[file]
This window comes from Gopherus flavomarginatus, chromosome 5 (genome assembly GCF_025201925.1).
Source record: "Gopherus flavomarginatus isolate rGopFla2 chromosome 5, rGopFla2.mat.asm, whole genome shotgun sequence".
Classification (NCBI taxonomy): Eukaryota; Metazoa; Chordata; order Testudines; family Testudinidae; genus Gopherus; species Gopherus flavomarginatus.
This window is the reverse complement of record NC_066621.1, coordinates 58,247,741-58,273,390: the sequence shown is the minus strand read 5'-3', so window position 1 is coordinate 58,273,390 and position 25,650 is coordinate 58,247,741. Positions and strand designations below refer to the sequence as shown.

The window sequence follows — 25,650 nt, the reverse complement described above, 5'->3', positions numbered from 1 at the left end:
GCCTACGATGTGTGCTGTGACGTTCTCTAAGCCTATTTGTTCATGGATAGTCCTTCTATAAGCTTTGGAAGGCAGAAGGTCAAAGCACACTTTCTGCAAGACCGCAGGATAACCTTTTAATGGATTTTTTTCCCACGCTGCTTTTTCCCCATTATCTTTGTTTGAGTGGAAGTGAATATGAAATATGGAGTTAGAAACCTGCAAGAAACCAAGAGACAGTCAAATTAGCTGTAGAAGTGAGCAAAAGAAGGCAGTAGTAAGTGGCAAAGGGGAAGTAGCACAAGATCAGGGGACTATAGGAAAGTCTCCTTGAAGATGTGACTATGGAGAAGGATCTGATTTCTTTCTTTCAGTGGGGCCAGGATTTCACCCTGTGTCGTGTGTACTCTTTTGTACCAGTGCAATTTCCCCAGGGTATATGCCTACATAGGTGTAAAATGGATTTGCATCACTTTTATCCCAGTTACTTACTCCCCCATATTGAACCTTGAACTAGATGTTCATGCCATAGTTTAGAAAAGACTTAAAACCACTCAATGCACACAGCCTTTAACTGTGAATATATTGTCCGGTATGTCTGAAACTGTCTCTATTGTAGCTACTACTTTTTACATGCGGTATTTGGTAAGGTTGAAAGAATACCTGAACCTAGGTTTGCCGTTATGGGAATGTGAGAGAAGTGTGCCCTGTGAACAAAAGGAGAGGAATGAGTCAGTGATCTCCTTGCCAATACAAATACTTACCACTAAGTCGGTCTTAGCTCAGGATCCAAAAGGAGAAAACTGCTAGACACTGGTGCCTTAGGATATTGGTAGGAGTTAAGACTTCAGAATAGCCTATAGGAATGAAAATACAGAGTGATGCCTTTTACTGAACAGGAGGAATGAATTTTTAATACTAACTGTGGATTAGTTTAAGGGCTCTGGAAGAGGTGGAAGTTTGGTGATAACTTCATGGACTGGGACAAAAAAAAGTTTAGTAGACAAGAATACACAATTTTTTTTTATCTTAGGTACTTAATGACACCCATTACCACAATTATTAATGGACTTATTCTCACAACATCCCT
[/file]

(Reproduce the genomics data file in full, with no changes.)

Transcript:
This window comes from Gopherus flavomarginatus, chromosome 5 (genome assembly GCF_025201925.1).
Source record: "Gopherus flavomarginatus isolate rGopFla2 chromosome 5, rGopFla2.mat.asm, whole genome shotgun sequence".
Classification (NCBI taxonomy): Eukaryota; Metazoa; Chordata; order Testudines; family Testudinidae; genus Gopherus; species Gopherus flavomarginatus.
This window is the reverse complement of record NC_066621.1, coordinates 58,247,741-58,273,390: the sequence shown is the minus strand read 5'-3', so window position 1 is coordinate 58,273,390 and position 25,650 is coordinate 58,247,741. Positions and strand designations below refer to the sequence as shown.

The window sequence follows — 25,650 nt, the reverse complement described above, 5'->3', positions numbered from 1 at the left end:
GCCTACGATGTGTGCTGTGACGTTCTCTAAGCCTATTTGTTCATGGATAGTCCTTCTATAAGCTTTGGAAGGCAGAAGGTCAAAGCACACTTTCTGCAAGACCGCAGGATAACCTTTTAATGGATTTTTTTCCCACGCTGCTTTTTCCCCATTATCTTTGTTTGAGTGGAAGTGAATATGAAATATGGAGTTAGAAACCTGCAAGAAACCAAGAGACAGTCAAATTAGCTGTAGAAGTGAGCAAAAGAAGGCAGTAGTAAGTGGCAAAGGGGAAGTAGCACAAGATCAGGGGACTATAGGAAAGTCTCCTTGAAGATGTGACTATGGAGAAGGATCTGATTTCTTTCTTTCAGTGGGGCCAGGATTTCACCCTGTGTCGTGTGTACTCTTTTGTACCAGTGCAATTTCCCCAGGGTATATGCCTACATAGGTGTAAAATGGATTTGCATCACTTTTATCCCAGTTACTTACTCCCCCATATTGAACCTTGAACTAGATGTTCATGCCATAGTTTAGAAAAGACTTAAAACCACTCAATGCACACAGCCTTTAACTGTGAATATATTGTCCGGTATGTCTGAAACTGTCTCTATTGTAGCTACTACTTTTTACATGCGGTATTTGGTAAGGTTGAAAGAATACCTGAACCTAGGTTTGCCGTTATGGGAATGTGAGAGAAGTGTGCCCTGTGAACAAAAGGAGAGGAATGAGTCAGTGATCTCCTTGCCAATACAAATACTTACCACTAAGTCGGTCTTAGCTCAGGATCCAAAAGGAGAAAACTGCTAGACACTGGTGCCTTAGGATATTGGTAGGAGTTAAGACTTCAGAATAGCCTATAGGAATGAAAATACAGAGTGATGCCTTTTACTGAACAGGAGGAATGAATTTTTAATACTAACTGTGGATTAGTTTAAGGGCTCTGGAAGAGGTGGAAGTTTGGTGATAACTTCATGGACTGGGACAAAAAAAAGTTTAGTAGACAAGAATACACAATTTTTTTTTATCTTAGGTACTTAATGACACCCATTACCACAATTATTAATGGACTTATTCTCACAACATCCCT